I found the list view best because it shows the sub-plots as side-by-side lists whereas the thumbnail view doesn't show sub-plots at all. Scene boxes can be moved around, edited, deleted, & added. It's important to note that changes here automatically update in the Scene Synopsis, but users must manually update the Extended Synopsis to reflect changes made. It would benefit users if Novel Factory automatically updated the Extended Synopsis too.
Information in the Overview tab is pulled from the Extended Synopsis when you generated scenes. Located on the right is the Goal to Decision Cycle. If you're unsure what these are, those wonderful Help icons explains everything & are only a click away.From within this tab, users can also chose an existing character or location as well as add new ones that will automatically be saved to the appropriate section. As expected, the Characters and Locations tabs gives writer an at-a-glance view of the who and where of each scene.
Remember what I said earlier about writing your Extended Synopsis per chapter, not per scene if you automatically generate scenes? The Scene Blocks tab is why. Personally, I think the Scene Synopsis is more of a Chapter Synopsis because Scene Blocks is really where you put individual scenes into chapters.
First, Second, & Final Draft tabs
These tabs are self-explanatory, but there is one drawback for writers who are using scene blocking. The Scene Blocks aren't automatically added to the first draft and users must manually paste them over.
Let me briefly touch base on the import option. If you've already written a draft, you're able to import it into either of the three draft options. There are some disadvantages to consider when choosing this option. To properly import the manuscript into separate scenes, you must denote breaks with a ### in the manuscript to tell the software where breaks go.
Also, if you've generated scenes in the previous steps, the import will add the manuscript as new scenes. It will not overwrite anything you already have in the scene lists. Users will find themselves with bloated scene lists and the only way to delete them is to go into the scene details, which quickly becomes tedious.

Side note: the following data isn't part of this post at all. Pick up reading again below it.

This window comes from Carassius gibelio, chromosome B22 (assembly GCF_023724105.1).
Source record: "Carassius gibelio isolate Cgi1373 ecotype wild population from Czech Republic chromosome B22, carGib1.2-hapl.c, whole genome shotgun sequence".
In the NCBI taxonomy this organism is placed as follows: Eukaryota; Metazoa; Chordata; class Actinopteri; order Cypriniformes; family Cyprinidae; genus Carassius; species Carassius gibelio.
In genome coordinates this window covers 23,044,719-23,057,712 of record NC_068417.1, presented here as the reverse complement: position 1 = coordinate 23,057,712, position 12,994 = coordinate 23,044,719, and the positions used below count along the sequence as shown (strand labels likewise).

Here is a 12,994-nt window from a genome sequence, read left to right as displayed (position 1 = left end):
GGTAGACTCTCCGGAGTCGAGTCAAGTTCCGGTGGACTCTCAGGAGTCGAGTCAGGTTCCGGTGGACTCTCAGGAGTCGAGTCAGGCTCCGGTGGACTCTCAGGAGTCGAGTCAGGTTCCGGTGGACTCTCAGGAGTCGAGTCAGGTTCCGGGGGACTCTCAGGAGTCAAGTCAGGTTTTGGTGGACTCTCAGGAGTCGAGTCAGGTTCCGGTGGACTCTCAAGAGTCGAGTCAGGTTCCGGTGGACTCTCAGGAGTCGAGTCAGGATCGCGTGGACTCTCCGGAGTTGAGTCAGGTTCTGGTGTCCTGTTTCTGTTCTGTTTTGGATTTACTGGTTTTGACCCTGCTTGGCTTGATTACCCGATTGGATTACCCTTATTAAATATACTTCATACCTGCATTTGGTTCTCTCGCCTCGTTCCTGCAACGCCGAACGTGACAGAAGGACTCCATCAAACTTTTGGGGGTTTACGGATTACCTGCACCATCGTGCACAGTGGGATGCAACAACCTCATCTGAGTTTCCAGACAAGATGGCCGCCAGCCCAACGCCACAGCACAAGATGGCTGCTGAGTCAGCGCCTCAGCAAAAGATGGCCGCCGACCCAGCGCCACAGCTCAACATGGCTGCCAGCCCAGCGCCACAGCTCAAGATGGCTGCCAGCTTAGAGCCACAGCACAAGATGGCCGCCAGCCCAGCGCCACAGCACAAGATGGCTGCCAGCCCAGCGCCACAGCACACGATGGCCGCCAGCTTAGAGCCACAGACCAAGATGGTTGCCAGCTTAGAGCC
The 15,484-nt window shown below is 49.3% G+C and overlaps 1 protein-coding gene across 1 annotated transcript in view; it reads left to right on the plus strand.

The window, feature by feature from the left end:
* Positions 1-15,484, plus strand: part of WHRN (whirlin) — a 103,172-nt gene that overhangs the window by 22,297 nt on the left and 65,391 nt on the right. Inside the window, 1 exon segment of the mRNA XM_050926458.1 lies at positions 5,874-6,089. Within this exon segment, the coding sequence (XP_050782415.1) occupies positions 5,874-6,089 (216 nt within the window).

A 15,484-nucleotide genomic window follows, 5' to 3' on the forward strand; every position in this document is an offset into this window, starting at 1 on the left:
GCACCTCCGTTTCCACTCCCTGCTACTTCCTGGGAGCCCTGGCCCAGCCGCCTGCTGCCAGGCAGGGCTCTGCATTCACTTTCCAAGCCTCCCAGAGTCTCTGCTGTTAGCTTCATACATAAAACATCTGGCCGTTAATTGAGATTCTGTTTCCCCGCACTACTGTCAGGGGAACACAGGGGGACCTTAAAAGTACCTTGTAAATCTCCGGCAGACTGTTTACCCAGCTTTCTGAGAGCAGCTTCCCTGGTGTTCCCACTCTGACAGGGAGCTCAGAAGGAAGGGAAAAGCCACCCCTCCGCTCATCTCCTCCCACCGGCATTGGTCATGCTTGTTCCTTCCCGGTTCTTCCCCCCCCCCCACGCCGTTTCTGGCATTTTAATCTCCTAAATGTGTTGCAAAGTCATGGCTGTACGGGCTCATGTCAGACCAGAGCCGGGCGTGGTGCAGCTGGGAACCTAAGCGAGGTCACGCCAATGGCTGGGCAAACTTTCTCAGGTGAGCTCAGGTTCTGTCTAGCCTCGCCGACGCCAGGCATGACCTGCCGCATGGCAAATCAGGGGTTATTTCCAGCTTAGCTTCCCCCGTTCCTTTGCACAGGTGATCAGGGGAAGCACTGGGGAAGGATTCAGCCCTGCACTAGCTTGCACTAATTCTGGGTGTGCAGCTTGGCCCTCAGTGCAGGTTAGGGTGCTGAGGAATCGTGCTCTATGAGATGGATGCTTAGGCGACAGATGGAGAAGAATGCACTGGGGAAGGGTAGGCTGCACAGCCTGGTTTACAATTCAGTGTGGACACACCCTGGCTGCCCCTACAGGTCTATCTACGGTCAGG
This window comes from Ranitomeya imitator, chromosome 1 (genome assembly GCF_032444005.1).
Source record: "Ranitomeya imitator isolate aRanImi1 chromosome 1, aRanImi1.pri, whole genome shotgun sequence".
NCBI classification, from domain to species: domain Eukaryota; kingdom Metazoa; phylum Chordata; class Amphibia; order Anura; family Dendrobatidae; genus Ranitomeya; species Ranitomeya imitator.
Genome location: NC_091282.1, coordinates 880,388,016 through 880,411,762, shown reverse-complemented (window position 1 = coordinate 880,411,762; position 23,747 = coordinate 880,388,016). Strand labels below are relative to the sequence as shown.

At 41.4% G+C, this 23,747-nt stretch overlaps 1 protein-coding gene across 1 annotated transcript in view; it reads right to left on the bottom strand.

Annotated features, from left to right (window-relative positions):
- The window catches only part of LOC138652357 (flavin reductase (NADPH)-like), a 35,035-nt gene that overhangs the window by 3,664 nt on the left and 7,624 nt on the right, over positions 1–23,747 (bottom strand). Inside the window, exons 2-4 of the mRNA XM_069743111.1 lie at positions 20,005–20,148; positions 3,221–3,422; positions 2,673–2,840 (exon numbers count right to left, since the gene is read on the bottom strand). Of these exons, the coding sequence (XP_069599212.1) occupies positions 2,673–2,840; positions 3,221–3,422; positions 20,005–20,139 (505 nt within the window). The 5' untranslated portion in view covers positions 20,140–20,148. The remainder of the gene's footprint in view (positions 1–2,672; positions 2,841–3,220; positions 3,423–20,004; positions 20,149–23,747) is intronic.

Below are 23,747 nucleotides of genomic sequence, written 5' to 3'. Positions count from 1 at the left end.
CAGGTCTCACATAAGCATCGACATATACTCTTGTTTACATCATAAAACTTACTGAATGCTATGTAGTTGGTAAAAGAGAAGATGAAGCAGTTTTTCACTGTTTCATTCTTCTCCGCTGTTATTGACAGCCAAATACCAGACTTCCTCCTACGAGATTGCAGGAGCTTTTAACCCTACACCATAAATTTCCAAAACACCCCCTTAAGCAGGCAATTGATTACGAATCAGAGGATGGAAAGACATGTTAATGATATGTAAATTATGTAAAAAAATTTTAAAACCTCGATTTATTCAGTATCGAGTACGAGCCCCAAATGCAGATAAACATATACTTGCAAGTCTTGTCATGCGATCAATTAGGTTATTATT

• At-a-glance tabs makes navigation simple and keeps your information handy.
• Help icons explain each step.
• Customizable story templates.
• Extensive questionnaire for fleshing out characters.
• Automatically saves work and breaks outlines into manageable parts.
• Users must manually update the Extended Synopsis to reflect changes made to the Scene Synopsis.
• Setup to import drafts is time-consuming.
• Importing drafts adds additional scenes which aren't easily deleted.
The Novel Factory makes developing a detailed story blueprint less painful than getting a shot.
Its tabbed navigation and at-a-glance overviews put the world at your fingertips. Customizable templates add the flexibility to work with structures other than the three-act story. The profile builder and questionnaire are good springboards for creating believable characters with depth. Users can track their daily progress in the Statistics section, link to on-line references, and track submissions.
The Novel Factory is mostly geared toward beginners and plotters. The Road map teaches beginners how to plot and holds their hand every step of the way. Plotters will appreciate the software's templates, the ease of planning, and the ability to break outlines into smaller chunks automatically, but may want more structure than the program provides. While too restrictive for hard-core pantsers, it may be a good fit for plansters who want to hone their skills or like a map with flexibility.
Whatever your needs as a writer, it's worth taking a look at The Novel Factory for your novel planning and writing needs.